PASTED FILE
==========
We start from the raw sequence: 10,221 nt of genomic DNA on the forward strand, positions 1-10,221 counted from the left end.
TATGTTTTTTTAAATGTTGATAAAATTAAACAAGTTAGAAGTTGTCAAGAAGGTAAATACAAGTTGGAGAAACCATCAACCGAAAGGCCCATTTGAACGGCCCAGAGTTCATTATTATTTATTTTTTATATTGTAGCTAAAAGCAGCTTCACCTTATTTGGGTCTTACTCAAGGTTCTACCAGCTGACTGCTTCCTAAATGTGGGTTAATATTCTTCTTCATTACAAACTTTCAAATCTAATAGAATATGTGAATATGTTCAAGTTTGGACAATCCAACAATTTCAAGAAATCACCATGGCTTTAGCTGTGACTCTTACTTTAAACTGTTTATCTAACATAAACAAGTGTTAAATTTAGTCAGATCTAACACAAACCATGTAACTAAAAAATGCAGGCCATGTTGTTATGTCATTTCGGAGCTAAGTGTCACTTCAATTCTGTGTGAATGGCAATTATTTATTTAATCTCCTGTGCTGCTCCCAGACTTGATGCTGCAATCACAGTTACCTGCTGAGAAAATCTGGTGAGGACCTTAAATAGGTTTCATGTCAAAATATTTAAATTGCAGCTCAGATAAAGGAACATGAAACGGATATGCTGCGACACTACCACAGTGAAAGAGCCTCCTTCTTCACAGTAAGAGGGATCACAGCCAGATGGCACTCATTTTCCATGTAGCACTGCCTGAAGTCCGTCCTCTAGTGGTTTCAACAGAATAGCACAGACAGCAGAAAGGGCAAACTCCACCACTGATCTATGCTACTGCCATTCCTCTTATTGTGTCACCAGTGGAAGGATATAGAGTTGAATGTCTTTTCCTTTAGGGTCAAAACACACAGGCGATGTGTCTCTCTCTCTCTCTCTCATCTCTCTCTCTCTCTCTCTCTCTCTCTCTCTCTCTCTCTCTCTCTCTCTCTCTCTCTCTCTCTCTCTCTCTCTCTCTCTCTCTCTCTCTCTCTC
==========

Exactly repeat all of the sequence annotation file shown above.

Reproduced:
We start from the raw sequence: 10,221 nt of genomic DNA on the forward strand, positions 1-10,221 counted from the left end.
TATGTTTTTTTAAATGTTGATAAAATTAAACAAGTTAGAAGTTGTCAAGAAGGTAAATACAAGTTGGAGAAACCATCAACCGAAAGGCCCATTTGAACGGCCCAGAGTTCATTATTATTTATTTTTTATATTGTAGCTAAAAGCAGCTTCACCTTATTTGGGTCTTACTCAAGGTTCTACCAGCTGACTGCTTCCTAAATGTGGGTTAATATTCTTCTTCATTACAAACTTTCAAATCTAATAGAATATGTGAATATGTTCAAGTTTGGACAATCCAACAATTTCAAGAAATCACCATGGCTTTAGCTGTGACTCTTACTTTAAACTGTTTATCTAACATAAACAAGTGTTAAATTTAGTCAGATCTAACACAAACCATGTAACTAAAAAATGCAGGCCATGTTGTTATGTCATTTCGGAGCTAAGTGTCACTTCAATTCTGTGTGAATGGCAATTATTTATTTAATCTCCTGTGCTGCTCCCAGACTTGATGCTGCAATCACAGTTACCTGCTGAGAAAATCTGGTGAGGACCTTAAATAGGTTTCATGTCAAAATATTTAAATTGCAGCTCAGATAAAGGAACATGAAACGGATATGCTGCGACACTACCACAGTGAAAGAGCCTCCTTCTTCACAGTAAGAGGGATCACAGCCAGATGGCACTCATTTTCCATGTAGCACTGCCTGAAGTCCGTCCTCTAGTGGTTTCAACAGAATAGCACAGACAGCAGAAAGGGCAAACTCCACCACTGATCTATGCTACTGCCATTCCTCTTATTGTGTCACCAGTGGAAGGATATAGAGTTGAATGTCTTTTCCTTTAGGGTCAAAACACACAGGCGATGTGTCTCTCTCTCTCTCTCTCATCTCTCTCTCTCTCTCTCTCTCTCTCTCTCTCTCTCTCTCTCTCTCTCTCTCTCTCTCTCTCTCTCTCTCTCTCTCTCTCTCTCTCTCTCTCTC